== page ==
Balancing good environmental results with affordability
The May 2005 disaster saw an estimated 700,000 m3 of rocks, silt and organic material discharged onto the Matata coastal fan, disrupting road and rail links and destroying houses.
Boffa Miskell’s ecologists, planners, landscape architects and cultural advisors have worked closely with the Whakatane District Council project team and specialist engineers from Tonkin and Taylor Ltd to design and gain resource consents for the works required over four affected stream catchments.
Matata Lagoon, formally known as Te Awa o te Atua, is a highly valued landscape, ecological and cultural feature that was virtually destroyed by the debris flow. It was decided to rehabilitate the lagoon and environs in tandem with the hazard reduction works. Boffa Miskell prepared a landscape and revegetation plan to guide the long-term rehabilitation works, aiming to achieve the necessary balance between good environmental results and the affordability required by the council. The resource consent granted by an independent commissioner was appealed to the Environment Court on wide-ranging issues including potential effects on cultural values, engineering feasibility and the economic impact on the community of rate funding the works. The Environment Court confirmed the Commissioner’s decision and physical works commenced in 2009.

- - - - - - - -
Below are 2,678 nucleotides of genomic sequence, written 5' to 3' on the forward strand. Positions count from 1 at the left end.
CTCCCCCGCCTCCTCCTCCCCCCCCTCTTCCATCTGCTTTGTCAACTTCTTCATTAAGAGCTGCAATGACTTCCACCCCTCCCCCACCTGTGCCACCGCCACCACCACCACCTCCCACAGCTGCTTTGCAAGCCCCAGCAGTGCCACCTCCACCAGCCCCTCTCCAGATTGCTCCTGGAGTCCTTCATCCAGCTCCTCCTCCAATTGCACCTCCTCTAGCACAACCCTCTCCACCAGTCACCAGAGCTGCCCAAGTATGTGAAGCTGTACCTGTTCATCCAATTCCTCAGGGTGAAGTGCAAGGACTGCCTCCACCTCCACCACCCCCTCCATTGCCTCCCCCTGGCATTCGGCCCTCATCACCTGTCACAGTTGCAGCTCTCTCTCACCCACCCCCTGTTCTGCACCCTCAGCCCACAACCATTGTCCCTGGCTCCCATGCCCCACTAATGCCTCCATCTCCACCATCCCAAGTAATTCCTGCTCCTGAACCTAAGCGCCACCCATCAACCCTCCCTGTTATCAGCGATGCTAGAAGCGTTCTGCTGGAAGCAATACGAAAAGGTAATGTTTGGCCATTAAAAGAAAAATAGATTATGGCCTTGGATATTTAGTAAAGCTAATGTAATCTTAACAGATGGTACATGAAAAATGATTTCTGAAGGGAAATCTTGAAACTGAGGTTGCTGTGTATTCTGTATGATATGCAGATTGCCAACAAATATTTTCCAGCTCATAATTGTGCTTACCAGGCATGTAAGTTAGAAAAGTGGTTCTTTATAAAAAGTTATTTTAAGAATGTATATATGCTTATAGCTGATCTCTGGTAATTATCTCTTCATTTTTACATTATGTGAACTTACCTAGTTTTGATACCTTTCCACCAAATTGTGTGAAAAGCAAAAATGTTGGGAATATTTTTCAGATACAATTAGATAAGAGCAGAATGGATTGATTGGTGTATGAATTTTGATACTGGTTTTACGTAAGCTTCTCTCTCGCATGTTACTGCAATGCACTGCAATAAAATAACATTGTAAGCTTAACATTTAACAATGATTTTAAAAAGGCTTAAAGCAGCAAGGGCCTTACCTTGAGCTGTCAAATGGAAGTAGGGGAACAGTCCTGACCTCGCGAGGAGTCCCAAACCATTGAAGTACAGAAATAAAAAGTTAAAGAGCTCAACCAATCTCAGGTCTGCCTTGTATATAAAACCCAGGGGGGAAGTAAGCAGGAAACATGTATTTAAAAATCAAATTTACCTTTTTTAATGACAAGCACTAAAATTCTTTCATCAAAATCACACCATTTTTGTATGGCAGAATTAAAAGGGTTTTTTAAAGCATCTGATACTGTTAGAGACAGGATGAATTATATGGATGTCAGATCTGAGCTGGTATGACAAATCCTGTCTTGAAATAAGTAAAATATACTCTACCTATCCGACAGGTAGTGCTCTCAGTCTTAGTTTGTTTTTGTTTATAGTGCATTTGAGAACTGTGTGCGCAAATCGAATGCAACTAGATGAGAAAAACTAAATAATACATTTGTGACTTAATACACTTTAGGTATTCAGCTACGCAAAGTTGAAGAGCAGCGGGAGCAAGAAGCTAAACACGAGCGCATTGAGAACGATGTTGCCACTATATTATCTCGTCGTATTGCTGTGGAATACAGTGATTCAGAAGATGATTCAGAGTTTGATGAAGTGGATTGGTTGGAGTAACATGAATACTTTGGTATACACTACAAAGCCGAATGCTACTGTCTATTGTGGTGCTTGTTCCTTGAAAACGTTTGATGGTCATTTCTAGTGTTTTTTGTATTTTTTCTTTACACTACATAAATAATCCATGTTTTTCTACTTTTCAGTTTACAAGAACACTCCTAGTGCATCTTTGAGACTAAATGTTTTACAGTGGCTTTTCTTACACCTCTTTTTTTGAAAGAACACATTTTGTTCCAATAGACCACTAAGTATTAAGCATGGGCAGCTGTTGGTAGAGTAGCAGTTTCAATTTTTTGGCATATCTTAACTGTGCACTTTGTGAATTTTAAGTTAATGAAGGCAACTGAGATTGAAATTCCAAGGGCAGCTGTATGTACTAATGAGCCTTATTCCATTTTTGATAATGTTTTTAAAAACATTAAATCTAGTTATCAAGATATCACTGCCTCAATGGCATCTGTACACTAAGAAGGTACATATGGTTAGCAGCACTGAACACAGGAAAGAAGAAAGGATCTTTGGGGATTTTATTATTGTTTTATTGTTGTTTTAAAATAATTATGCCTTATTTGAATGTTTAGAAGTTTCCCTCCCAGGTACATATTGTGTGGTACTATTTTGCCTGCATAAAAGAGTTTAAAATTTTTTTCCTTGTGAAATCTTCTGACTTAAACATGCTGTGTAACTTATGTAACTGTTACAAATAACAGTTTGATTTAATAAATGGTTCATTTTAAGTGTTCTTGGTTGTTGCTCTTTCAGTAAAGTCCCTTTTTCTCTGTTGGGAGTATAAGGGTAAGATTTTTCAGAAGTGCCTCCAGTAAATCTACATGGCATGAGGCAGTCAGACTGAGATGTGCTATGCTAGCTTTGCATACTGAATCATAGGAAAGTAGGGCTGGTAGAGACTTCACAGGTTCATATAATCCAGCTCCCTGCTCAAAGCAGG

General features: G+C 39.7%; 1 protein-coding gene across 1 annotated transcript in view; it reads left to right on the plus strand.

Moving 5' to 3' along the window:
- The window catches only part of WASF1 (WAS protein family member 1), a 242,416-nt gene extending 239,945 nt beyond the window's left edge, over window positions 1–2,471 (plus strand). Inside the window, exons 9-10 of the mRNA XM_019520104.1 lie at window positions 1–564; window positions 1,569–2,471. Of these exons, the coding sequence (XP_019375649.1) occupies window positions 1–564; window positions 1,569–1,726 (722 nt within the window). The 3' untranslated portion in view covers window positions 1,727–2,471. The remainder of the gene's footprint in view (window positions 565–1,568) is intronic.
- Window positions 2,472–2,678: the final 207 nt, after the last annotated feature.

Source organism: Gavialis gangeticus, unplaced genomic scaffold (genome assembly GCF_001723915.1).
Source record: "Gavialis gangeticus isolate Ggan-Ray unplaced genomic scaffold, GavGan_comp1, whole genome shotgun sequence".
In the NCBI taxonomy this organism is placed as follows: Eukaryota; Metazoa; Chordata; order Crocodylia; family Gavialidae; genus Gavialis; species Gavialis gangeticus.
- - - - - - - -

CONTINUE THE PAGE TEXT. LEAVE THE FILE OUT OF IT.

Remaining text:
The Matata Lagoon is now back, following dredging of the deposited silt and debris, and revegetation has begun. Restoring the area’s natural character is a long-term prospect but, already, the lagoon environment is starting to provide a habitat for native flora and fauna, and a destination for the local community and visitors to enjoy.
Ecology, planning, landscape architecture and cultural advice.